TRINITY — Just days before Heritage Springs residents are expected to again protest the location of a proposed sports complex, an alternative site has emerged: nearly 35 acres just east of the hospital under construction on State Road 54.
The land is part of the Mitchell family's property near Little Road and State Road 54. If the proposal goes through, the family would agree to convey that land to the county for the park.
Commissioner Michael Cox had championed the project's proposed location on 24 acres off Trinity Boulevard — even when 200 Heritage Springs residents showed up at a meeting last month and complained the softball field facility would bring excessive traffic, lighting and noise to their senior community.
But privately Cox, who faces re-election this year, began looking for a less controversial site.
His first thought, he said, was to call Dewey Mitchell, the well-known real estate agent whose pioneer ranching family owns most of an 1,159-acre spread on the south side of State Road 54, east and west of the Little Road intersection.
"When I reached out to them," he said Friday, "I was like, 'Isn't there anything?’ "
Sportsplex USA, the consultant that recommended the Trinity Boulevard site, had talked to the Mitchell family when it originally studied locations for the project. But the family's plans for the rest of their property had not gelled, and the land was never in the mix, said Cox.
Once contacted by Cox late last month, Mitchell and his planners got together with county officials and worked out the possible location near the Trinity Medical Center, which will replace Community Hospital's New Port Richey location.
The site would be accessible from Mercy Way, which loops off Little Road near the SuperTarget at Mitchell Ranch Plaza. A road would eventually be built off State Road 54.
Unlike the Trinity Boulevard site, this land would need stormwater permitting, which is expected to add at least six months to the process. But unlike the Trinity Boulevard site, it may not come weighted down with public opposition.
It isn't the only alternative site that has emerged.
Adam Smith Enterprises, the Trinity developer, has also proposed putting the fields on another location further from the homes, just east of the fire station, where it had originally planned single-family homes, said Lew Friedland, company president. That would have eliminated the noise and light complaints, he said.
Those houses would then go on the county site now proposed for the sports fields, a move that would have required a change to their development plan. He pitched it to Heritage Springs directors. On Sunday afternoon, they called him with an answer. "They weren't interested," he said.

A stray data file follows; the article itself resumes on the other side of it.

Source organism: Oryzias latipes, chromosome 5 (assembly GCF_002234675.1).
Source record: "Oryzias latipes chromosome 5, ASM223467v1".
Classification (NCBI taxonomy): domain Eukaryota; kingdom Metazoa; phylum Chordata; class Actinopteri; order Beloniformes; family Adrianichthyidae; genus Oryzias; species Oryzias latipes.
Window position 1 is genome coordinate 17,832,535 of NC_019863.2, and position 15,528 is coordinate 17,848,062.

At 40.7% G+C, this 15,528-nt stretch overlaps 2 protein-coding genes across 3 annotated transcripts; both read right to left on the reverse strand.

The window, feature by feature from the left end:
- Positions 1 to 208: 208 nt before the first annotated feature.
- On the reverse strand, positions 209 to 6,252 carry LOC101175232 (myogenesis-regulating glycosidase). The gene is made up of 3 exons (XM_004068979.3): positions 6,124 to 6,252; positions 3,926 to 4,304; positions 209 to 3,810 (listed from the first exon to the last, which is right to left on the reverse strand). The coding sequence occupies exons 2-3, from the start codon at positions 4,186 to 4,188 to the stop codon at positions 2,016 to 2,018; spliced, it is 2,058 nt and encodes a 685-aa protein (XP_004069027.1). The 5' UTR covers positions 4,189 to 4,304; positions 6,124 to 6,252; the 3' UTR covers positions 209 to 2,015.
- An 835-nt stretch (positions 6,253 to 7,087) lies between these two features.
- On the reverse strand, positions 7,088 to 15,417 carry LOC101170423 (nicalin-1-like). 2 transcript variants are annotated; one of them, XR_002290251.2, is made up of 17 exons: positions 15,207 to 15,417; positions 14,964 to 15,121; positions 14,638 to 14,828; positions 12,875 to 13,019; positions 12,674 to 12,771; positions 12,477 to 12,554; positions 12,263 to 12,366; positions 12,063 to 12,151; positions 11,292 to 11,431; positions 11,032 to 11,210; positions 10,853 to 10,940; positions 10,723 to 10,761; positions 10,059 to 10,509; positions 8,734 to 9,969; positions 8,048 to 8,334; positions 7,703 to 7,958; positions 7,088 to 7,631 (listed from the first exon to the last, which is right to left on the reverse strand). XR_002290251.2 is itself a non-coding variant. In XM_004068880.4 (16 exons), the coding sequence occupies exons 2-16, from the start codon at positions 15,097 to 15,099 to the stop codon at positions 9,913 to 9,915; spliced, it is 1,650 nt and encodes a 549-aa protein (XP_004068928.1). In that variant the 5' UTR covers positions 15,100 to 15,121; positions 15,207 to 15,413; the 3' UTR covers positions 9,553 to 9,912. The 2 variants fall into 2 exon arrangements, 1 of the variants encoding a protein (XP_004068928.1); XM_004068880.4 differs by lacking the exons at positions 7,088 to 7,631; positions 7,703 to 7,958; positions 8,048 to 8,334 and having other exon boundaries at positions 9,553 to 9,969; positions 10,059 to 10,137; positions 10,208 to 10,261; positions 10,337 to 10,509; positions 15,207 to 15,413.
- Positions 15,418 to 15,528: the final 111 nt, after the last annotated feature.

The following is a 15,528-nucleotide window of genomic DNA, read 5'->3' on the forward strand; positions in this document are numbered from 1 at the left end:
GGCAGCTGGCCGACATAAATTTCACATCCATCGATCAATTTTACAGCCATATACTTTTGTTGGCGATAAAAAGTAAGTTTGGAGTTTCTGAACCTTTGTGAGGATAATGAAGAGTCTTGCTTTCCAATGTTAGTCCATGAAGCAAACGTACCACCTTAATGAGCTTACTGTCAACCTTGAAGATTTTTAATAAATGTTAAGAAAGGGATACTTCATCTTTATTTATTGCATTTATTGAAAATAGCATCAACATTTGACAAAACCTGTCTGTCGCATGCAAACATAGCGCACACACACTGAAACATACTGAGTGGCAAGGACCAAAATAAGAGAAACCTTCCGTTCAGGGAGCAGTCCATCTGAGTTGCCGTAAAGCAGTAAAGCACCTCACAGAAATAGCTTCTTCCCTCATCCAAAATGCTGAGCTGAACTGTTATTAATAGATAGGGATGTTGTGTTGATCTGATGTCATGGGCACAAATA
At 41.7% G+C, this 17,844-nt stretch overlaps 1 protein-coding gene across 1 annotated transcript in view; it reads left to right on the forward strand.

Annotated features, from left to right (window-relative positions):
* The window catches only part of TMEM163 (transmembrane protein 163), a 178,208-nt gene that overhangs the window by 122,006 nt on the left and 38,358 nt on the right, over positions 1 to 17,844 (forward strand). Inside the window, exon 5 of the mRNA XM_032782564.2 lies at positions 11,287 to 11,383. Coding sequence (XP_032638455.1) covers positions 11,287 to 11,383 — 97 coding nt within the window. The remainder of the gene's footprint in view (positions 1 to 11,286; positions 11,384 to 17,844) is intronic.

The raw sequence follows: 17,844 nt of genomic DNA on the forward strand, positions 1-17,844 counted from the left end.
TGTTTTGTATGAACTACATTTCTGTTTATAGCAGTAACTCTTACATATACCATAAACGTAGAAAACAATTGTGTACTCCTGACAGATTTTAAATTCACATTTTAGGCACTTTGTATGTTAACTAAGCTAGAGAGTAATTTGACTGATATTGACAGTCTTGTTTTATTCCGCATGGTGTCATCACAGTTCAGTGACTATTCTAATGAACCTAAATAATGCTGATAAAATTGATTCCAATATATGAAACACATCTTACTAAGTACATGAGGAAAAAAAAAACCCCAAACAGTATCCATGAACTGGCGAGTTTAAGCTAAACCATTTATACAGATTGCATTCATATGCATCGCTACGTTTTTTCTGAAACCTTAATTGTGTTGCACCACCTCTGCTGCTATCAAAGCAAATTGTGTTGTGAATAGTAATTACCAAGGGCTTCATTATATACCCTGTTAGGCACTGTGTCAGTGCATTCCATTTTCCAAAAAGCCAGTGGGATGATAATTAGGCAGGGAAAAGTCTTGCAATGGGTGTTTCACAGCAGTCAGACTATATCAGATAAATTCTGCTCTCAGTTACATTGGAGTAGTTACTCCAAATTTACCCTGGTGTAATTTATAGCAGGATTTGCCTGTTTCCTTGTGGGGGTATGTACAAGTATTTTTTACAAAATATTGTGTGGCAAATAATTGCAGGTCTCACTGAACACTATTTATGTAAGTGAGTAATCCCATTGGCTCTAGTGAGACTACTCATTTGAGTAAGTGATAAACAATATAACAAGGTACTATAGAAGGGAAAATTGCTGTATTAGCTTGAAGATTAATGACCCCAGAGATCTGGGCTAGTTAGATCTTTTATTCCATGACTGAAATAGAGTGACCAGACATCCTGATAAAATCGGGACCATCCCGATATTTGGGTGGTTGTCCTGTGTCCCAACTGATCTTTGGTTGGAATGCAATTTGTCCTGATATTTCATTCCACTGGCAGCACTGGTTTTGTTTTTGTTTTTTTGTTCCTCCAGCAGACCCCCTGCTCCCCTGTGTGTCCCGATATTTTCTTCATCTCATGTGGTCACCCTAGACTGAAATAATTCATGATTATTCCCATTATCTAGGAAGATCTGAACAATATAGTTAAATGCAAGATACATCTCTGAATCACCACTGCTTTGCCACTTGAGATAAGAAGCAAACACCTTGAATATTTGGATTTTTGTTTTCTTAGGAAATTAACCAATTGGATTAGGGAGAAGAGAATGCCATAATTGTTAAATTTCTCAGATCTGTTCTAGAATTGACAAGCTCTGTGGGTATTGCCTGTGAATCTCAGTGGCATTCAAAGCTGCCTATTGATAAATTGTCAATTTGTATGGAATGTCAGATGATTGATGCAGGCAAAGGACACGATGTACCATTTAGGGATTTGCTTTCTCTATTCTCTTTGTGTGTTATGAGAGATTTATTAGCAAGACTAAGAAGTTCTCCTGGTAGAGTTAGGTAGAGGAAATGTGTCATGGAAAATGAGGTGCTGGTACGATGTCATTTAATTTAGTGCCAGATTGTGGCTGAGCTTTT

Commission Chairwoman Pat Mulieri got wind of the Mitchell site and Friedland's alternative a little over a week ago from County Administrator John Gallagher.
So when she went out to meet with Heritage Springs residents on Monday, she brought along maps showing those alternative locations.
Mulieri, who is also running for re-election, said when she drove around in a golf cart with some of the Heritage Springs residents, she began to imagine how the complex would look to their community. She said she started to empathize with their complaints.
"The way the people feel, it's their Pasco, it's their land," she said. "You look at it from different perspectives. When I rode in the golf cart, it was different from their perspective."
Mulieri said she also ran the Mitchell site by Sportsplex USA, which is negotiating to run the facility aimed at hosting tournaments for out-of-town teams and relieving the pressure on other sports fields. Though the company prefers the Trinity Boulevard site, she said, it also found the Mitchell property "acceptable."
Cox met with half a dozen Heritage Springs board members and their attorney on Friday afternoon, just before Commissioner Ann Hildebrand was scheduled to meet with them. He said he pitched the Mitchell property as well and got positive feedback.
"At the end of the day I personally think it's going in an actually better place," said Cox. "The reason why is we don't have to buy additional acreage. It is closer to Mitchell fields (on Little Road), and one of my goals was it would help alleviate existing fields. It's right there near a lot of commerce.
"So I mean I think what I did today was make lemonade out of lemons."
On Tuesday, commissioners will take up the sports complex issue at 3:30 p.m.
One of the four commissioners who originally voted to select the Trinity Boulevard site would have to make a motion to suspend procedural rules. That will take at least 4 votes. Once the rules are suspended, one of those four can move to reconsider the location.
Jodie Tillman can be reached at email@example.com or (727) 869-6247.